Both are good for shirts, pajamas, and other apparel.  Seen often in men's shirts.

Historically - broadcloth hails from England and poplin from France

PROS - both are easy to sew with and come in a wide variety of colors.  Broadcloth has moderate shrinkage and poplin has minimal to no shrinkage.

CONS - none really

I have experience with both of these fabrics having worked in mens wear for so many years.  These are both great shirting fabrics and as I have worked more on housewares I will use broadcloth for napkins.

Wednesday, February 12, 2014

Definition a Day - Cotton Flannel

Flannels from my stash after being washed.

With all of this cold weather and more snow coming to NYC and most of the country I can't help but wear wool sweaters and flannel shirts.  Which brings me to today's definition, flannel.  There are two types of flannel.  Here in the US when we say flannel we think of cotton flannel. However, across the Atlantic, especially the UK, flannel is used for wool flannel and flannelette for cotton flannel.

So cotton flannel is a medium weight plain weave or twill weave brushed or napped fabric.  Usually we see it in plaid yarn dyes but also comes in solids and lots of fun prints.   As you can see I have some in my fabric stash.  These ones I bought to make Harper some bibs and pants.

Great for shirts, skirts, sheets and blankets. Easy to sew with.

PROS- soft and warm

CONS- frays easily, shrinks more than regular cotton wovens

From Fifth and Brannan      

Tuesday, February 11, 2014

Definition a Day - Lawn Fabric

Quilt using Liberty Tana Lawn, Kaufman Cambridge Lawn and Liberty Bloomsbury Art Fabrics

Since  I started the week yesterday with voile a light weight fabric I thought I would follow up today with lawn fabric.  Lawn is very similar to voile.  It is a lightweight, plain weave, cotton and soft.  Made of combed cotton or cotton blend yarns.  There is a high count of yarns used giving a lovely hand and a silky feel.  One of my favorite fabric companies is Liberty of London and many of their fabrics are made using cotton lawn.  They call it Tana Lawn.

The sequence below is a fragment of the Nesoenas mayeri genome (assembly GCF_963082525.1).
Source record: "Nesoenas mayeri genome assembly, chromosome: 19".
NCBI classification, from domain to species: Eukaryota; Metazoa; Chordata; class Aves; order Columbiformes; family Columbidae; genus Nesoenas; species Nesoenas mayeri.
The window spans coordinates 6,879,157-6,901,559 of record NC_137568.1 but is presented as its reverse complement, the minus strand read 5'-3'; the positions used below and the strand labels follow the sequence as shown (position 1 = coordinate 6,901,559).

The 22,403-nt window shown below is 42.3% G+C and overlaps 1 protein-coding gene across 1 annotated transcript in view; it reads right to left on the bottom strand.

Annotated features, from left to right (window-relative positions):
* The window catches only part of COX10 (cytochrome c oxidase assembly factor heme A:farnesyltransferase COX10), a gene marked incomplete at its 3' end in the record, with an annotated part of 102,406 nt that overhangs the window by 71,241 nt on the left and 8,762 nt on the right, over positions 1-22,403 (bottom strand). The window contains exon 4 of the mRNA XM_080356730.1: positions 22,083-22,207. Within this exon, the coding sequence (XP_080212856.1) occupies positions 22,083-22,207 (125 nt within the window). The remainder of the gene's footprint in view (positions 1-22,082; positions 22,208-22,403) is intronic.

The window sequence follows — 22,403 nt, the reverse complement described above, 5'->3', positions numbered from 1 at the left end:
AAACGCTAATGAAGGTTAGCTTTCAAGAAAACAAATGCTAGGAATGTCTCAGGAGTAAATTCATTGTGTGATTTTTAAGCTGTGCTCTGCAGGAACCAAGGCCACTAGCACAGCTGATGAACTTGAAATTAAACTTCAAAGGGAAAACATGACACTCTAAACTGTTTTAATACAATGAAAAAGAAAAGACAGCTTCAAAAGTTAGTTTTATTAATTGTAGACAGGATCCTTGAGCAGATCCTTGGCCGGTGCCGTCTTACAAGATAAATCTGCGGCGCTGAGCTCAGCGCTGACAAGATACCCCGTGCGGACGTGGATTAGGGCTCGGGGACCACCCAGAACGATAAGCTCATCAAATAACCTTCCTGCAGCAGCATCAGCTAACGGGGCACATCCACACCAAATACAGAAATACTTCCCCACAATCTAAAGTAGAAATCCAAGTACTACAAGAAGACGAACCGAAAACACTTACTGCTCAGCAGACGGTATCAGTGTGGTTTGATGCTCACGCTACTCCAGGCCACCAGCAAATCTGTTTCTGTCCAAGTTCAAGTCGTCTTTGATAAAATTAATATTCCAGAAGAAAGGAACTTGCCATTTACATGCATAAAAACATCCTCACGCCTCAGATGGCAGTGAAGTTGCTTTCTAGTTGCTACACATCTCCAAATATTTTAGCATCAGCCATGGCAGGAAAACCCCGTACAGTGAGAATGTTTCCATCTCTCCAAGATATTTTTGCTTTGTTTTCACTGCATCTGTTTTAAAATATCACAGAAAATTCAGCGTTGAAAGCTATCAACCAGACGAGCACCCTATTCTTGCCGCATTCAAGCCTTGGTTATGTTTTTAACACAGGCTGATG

Lawn can be used for quilting and apparel.  Personally I am not a huge fan of quilting with it because it is so silky however I will still probably use it in quilts.  Above photo is a quilt I made for Andy last year using some Tana Lawn fabrics.

When you sew with lawn fabrics it's best to use a size 8 or 10 needle. And there is minimal shrinkage.

Lawn wrap dress from Susannah Dashwood blog

Liberty Tana Lawn

Monday, February 10, 2014

Definition a Day - Voile

printed voile blouse found on pinterest from Le Chateau

Ok first thing is first, Happy Monday! It snowed here again in NYC. Only a few inches though.  Yesterday at work I was telling a co-worker about my definition a day blog posts and he suggested I definitely define voile.  AND point out that this fabric can be pronounced two ways.  So Keith, thank you for the suggestion.  Voile, it can be pronounced like foil and the French would pronounce it vwyal (like wall).  

Voile is usually found being 100% cotton but can be found in blends.  It is sheer and a low count, plain weave fabric.  It comes from the French word veil.  It is great for curtain linings or curtains, also great for lingerie.   It is soft but crisp so has a lovely drape.  This is because the yarns used to weave it have a hard or voile twist.

PROS- easy to sew with, nice drape, breathable and breezy
CONS - wrinkles easily, shrinks

Voile from

Here is a beautiful photo example of voile, the sheerness of it.

Voile via pinterest
Loving these voile pants in seafoam green.  These pants are by the brand Hard Tail and are made with a double layer of voile.  Perfect for hot climates.

Voile pants by Hard Tail at Nordstrom
Have you ever sewn with voile? I haven't but I am thinking of maybe making a pair of pants similar to the ones above by Hard Tail.   You can find more voile photos here on my pinterest board for fabrics.

Saturday, February 8, 2014

Definition a Day - Tweed

Tweed girls coat from J. Crew

Tweed is a fantastic fabric that just says fall and prep school.  You know when you see a tweed because it will have little flecks of color in it.

houndstooth tweed